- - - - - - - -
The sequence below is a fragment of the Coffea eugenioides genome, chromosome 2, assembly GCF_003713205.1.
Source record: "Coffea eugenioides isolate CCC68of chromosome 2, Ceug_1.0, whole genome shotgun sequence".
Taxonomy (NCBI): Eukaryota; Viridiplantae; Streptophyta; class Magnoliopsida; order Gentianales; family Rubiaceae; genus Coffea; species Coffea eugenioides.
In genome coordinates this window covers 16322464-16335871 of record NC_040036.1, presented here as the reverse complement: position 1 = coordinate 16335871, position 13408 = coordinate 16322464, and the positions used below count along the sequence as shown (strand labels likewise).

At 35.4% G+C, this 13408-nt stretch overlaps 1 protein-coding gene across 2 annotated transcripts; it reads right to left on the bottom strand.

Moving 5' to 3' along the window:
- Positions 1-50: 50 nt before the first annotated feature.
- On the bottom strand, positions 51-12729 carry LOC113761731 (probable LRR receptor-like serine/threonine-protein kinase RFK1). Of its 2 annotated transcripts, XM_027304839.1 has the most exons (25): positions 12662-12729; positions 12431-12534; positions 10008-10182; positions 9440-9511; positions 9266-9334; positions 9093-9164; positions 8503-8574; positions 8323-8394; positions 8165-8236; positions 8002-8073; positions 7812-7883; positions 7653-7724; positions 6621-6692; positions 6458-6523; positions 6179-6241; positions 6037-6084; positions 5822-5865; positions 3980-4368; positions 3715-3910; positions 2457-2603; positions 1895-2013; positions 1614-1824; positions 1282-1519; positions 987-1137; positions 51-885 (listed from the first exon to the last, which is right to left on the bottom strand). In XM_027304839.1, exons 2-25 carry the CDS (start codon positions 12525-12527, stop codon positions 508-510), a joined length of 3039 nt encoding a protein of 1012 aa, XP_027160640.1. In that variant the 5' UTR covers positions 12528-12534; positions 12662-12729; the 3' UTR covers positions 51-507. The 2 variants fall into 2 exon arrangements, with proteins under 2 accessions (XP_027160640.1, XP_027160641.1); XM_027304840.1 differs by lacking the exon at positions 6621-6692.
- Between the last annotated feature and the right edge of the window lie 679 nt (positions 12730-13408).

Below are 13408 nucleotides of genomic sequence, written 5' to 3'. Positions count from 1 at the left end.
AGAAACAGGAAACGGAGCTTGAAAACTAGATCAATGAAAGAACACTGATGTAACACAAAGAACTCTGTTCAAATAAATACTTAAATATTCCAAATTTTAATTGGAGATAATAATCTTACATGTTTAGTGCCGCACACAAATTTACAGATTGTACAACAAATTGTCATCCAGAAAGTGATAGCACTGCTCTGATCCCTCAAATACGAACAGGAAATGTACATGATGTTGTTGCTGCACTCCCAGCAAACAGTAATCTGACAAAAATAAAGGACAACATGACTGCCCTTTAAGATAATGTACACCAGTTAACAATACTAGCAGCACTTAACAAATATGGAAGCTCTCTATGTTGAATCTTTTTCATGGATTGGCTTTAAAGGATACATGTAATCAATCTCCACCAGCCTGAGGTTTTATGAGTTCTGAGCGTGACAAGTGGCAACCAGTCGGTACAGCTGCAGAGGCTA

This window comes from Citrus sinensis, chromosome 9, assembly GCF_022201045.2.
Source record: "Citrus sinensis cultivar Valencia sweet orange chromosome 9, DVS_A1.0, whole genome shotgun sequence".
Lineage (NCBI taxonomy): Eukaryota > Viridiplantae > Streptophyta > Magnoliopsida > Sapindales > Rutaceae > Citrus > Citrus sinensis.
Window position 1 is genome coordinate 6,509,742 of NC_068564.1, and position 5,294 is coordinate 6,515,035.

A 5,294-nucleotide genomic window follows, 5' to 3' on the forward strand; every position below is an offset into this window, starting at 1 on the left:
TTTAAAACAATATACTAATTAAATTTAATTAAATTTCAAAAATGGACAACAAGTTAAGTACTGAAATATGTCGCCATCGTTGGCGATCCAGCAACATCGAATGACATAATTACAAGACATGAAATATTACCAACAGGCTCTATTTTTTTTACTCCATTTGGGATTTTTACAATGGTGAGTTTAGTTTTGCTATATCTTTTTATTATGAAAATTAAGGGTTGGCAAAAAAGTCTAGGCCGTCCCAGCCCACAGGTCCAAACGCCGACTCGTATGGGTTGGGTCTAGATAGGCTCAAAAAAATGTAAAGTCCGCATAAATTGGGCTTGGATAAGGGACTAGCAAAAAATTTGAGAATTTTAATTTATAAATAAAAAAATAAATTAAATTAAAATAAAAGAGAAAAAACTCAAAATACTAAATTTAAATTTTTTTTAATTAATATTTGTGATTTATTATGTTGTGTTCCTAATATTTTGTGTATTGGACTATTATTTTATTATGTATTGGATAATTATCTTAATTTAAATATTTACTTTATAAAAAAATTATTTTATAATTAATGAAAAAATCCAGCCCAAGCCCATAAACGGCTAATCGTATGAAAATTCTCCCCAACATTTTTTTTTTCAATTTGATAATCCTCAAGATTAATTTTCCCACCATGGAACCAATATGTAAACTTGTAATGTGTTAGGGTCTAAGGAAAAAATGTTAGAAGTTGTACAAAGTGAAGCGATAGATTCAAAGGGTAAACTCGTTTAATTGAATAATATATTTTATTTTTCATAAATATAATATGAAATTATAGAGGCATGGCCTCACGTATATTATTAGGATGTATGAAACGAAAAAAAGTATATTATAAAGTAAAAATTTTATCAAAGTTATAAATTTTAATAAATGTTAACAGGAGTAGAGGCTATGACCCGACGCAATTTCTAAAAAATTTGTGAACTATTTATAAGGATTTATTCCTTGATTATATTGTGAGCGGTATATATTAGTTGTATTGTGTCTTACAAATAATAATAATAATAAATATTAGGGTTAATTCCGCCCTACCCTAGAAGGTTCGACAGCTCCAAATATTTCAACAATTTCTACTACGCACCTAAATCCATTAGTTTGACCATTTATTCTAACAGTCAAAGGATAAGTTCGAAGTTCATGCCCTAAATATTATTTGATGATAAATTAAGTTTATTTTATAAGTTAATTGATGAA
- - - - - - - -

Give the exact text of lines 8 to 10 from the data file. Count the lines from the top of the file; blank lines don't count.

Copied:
- On the bottom strand, positions 51-12729 carry LOC113761731 (probable LRR receptor-like serine/threonine-protein kinase RFK1). Of its 2 annotated transcripts, XM_027304839.1 has the most exons (25): positions 12662-12729; positions 12431-12534; positions 10008-10182; positions 9440-9511; positions 9266-9334; positions 9093-9164; positions 8503-8574; positions 8323-8394; positions 8165-8236; positions 8002-8073; positions 7812-7883; positions 7653-7724; positions 6621-6692; positions 6458-6523; positions 6179-6241; positions 6037-6084; positions 5822-5865; positions 3980-4368; positions 3715-3910; positions 2457-2603; positions 1895-2013; positions 1614-1824; positions 1282-1519; positions 987-1137; positions 51-885 (listed from the first exon to the last, which is right to left on the bottom strand). In XM_027304839.1, exons 2-25 carry the CDS (start codon positions 12525-12527, stop codon positions 508-510), a joined length of 3039 nt encoding a protein of 1012 aa, XP_027160640.1. In that variant the 5' UTR covers positions 12528-12534; positions 12662-12729; the 3' UTR covers positions 51-507. The 2 variants fall into 2 exon arrangements, with proteins under 2 accessions (XP_027160640.1, XP_027160641.1); XM_027304840.1 differs by lacking the exon at positions 6621-6692.
- Between the last annotated feature and the right edge of the window lie 679 nt (positions 12730-13408).

Below are 13408 nucleotides of genomic sequence, written 5' to 3'. Positions count from 1 at the left end.